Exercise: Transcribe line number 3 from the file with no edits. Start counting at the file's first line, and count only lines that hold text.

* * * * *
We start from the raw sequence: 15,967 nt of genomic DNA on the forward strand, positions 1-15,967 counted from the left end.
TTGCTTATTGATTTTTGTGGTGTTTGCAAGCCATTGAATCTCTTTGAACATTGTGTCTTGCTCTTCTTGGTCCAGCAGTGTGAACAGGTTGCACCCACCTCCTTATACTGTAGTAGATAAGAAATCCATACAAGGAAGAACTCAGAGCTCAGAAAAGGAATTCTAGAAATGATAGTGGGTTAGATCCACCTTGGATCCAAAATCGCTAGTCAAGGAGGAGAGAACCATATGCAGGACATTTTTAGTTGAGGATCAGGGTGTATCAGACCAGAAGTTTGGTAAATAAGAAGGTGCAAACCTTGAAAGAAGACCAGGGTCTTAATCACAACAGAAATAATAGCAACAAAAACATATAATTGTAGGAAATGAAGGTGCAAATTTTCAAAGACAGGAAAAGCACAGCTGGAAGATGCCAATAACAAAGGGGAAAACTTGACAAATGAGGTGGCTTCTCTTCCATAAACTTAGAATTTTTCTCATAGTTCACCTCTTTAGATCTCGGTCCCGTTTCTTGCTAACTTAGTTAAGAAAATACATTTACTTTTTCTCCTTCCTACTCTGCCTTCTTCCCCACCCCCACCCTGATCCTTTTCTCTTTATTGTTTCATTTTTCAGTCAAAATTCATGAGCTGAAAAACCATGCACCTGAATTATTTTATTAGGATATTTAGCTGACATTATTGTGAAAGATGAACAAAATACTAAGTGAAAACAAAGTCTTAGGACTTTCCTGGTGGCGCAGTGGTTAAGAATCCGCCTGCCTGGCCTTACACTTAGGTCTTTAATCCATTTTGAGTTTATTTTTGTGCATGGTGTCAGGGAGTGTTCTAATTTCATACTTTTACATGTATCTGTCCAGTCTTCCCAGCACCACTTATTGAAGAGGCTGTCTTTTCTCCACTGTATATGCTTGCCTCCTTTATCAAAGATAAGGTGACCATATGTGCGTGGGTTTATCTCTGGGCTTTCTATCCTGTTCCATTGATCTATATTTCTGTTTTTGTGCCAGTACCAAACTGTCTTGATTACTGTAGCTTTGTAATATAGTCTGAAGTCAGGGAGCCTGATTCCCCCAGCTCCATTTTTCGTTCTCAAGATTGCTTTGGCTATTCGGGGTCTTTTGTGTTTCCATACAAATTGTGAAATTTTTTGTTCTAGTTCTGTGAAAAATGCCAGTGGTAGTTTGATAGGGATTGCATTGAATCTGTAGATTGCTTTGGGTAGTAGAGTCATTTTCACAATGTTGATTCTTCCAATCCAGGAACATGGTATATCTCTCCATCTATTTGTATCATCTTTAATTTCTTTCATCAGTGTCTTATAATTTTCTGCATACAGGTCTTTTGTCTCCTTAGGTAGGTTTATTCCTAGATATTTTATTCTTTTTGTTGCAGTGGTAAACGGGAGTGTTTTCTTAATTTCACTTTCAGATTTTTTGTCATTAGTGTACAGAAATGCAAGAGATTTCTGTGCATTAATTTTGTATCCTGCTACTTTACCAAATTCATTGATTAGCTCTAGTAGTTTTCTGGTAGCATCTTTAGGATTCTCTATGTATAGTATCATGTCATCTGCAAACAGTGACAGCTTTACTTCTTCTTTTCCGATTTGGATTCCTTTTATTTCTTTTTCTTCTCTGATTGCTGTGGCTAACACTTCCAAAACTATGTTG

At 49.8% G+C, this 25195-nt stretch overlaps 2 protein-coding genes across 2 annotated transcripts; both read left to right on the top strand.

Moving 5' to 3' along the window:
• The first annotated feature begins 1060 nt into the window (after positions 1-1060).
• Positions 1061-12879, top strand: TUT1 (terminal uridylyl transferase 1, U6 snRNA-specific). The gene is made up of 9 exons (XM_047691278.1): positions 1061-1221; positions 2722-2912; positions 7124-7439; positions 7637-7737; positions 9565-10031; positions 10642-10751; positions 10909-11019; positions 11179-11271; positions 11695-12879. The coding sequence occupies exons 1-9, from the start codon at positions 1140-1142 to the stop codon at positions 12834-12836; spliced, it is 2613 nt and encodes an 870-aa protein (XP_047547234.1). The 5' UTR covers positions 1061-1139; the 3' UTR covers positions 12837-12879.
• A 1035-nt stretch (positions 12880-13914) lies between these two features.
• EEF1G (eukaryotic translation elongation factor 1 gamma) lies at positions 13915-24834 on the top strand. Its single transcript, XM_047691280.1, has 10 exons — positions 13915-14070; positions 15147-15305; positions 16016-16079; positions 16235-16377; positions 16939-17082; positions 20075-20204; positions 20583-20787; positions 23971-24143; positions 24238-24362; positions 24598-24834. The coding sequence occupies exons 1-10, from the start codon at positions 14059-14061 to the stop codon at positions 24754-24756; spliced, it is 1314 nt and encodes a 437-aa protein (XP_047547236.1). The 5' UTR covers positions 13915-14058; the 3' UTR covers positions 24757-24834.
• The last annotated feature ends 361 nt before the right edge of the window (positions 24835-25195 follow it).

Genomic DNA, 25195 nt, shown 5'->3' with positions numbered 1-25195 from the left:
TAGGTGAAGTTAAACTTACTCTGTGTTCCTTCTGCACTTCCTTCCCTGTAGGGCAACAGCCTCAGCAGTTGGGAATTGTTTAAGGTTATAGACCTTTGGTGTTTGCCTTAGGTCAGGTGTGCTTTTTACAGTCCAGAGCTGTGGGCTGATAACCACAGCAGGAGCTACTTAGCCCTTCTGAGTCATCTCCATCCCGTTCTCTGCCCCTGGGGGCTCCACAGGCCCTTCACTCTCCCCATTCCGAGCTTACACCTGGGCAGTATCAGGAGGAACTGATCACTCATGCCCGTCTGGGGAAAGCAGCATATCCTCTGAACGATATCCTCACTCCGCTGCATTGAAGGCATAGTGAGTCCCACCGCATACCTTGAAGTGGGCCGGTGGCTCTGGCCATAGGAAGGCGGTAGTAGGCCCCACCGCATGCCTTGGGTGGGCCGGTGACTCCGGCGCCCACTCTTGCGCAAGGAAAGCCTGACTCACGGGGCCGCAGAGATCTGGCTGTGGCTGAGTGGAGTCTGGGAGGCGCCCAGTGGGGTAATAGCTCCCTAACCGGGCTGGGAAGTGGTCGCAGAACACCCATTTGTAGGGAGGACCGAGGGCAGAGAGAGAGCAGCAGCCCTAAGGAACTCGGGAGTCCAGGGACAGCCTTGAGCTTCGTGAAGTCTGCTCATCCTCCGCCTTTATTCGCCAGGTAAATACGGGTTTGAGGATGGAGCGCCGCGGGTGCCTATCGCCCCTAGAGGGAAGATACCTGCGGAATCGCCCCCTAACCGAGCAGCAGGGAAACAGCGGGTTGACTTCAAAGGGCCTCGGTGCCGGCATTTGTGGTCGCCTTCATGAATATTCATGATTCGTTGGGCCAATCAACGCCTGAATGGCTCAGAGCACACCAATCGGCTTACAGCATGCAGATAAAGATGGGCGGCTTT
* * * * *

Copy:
At 49.8% G+C, this 25195-nt stretch overlaps 2 protein-coding genes across 2 annotated transcripts; both read left to right on the top strand.